In general, it is customary to use heat treatment (annealing) for foundry heat-resistant nickel alloys. This is justified by the fact that the system is non-equilibrium (i. e., the decomposition with the release of the strengthening phase has not been completed, and it is likely that this will happen during operation, which is highly undesirable, since it can lead to an uncontrolled change in material properties). By applying the standard heat treatment to the material obtained using the SLS technology, it turned out that the structure, namely γ′-phase, has an inhomogeneous character of isolation and imperfect shape. This indicates that the temperatures of complete dissolution of γ′-phase for the SLS material and classical heat-resistant alloy are different. To determine the temperature of phase dissolution and isolation, or temperatures of phase transitions in other words, differential-thermal analysis was conducted. The temperature of complete dissolution phase and alloy melting start temperature was established. The heat treatment according to the mode was chosen based on the interval between these two temperatures, and differs somewhat from the standard temperature of the classical alloy and makes it possible to obtain a homogeneous structure of the SLS material containing cuboidal γ′-phase without visible coagulation processes (particle aggregation) (Fig. 7).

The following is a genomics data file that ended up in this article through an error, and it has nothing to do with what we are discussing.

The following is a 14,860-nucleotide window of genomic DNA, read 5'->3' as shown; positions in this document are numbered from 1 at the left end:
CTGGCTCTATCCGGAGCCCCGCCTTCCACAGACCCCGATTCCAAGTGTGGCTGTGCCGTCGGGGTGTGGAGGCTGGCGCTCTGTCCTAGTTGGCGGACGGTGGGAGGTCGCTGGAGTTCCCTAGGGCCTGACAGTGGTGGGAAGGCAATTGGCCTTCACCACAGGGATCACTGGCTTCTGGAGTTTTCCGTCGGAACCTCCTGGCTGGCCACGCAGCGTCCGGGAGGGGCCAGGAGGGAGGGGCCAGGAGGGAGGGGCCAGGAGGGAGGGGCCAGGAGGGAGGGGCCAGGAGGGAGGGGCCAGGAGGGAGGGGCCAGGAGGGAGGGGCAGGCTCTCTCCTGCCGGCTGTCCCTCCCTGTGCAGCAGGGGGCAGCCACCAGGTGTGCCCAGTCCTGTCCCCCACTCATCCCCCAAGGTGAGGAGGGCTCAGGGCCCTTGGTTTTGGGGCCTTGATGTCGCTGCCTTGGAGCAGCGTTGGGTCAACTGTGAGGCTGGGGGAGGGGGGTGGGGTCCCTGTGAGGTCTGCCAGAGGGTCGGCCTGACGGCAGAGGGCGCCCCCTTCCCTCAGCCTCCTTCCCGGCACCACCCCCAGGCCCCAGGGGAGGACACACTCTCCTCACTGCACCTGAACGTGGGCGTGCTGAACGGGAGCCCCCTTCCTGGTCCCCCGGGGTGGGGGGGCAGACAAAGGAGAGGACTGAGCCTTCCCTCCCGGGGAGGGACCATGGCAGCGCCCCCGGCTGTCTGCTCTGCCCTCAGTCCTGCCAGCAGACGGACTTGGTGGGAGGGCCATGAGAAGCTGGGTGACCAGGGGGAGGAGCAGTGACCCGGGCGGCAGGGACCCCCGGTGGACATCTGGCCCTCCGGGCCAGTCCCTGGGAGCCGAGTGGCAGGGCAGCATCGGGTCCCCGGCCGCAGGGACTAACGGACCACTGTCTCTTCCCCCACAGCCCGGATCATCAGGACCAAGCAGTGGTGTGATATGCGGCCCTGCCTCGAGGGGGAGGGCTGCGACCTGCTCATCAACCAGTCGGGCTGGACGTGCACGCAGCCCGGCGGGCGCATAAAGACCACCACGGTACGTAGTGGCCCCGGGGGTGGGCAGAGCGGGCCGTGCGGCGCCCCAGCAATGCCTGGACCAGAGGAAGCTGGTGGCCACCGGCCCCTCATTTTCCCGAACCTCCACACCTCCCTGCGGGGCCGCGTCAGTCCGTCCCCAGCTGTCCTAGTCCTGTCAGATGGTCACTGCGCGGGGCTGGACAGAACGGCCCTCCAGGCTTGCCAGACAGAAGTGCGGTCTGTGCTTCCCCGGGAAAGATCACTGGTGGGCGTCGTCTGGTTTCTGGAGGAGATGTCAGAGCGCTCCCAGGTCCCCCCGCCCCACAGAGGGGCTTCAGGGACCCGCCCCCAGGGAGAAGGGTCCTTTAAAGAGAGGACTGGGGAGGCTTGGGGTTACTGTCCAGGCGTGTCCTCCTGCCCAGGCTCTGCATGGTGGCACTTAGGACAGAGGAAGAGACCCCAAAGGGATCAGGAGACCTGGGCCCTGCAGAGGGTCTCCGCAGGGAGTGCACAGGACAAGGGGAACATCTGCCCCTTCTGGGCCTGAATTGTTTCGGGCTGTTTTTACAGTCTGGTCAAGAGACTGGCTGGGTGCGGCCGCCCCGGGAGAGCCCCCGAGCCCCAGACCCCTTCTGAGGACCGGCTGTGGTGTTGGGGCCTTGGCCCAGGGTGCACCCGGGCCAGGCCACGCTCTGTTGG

"HEALING" IMPERFECTIONS AFTER SYNTHESIS
During heat treatment, the cellular structure is transformed into a homogeneous γ/γ′-structure, but the nature of the carbide distribution repeats the shape of the original cells, forming a regular "skeleton" structure. Thus, meshes of dispersed carbides of basically round shape together with γ′-phase particles form a unique structure, which, while possessing high strength, has all the grounds to remain highly plastic.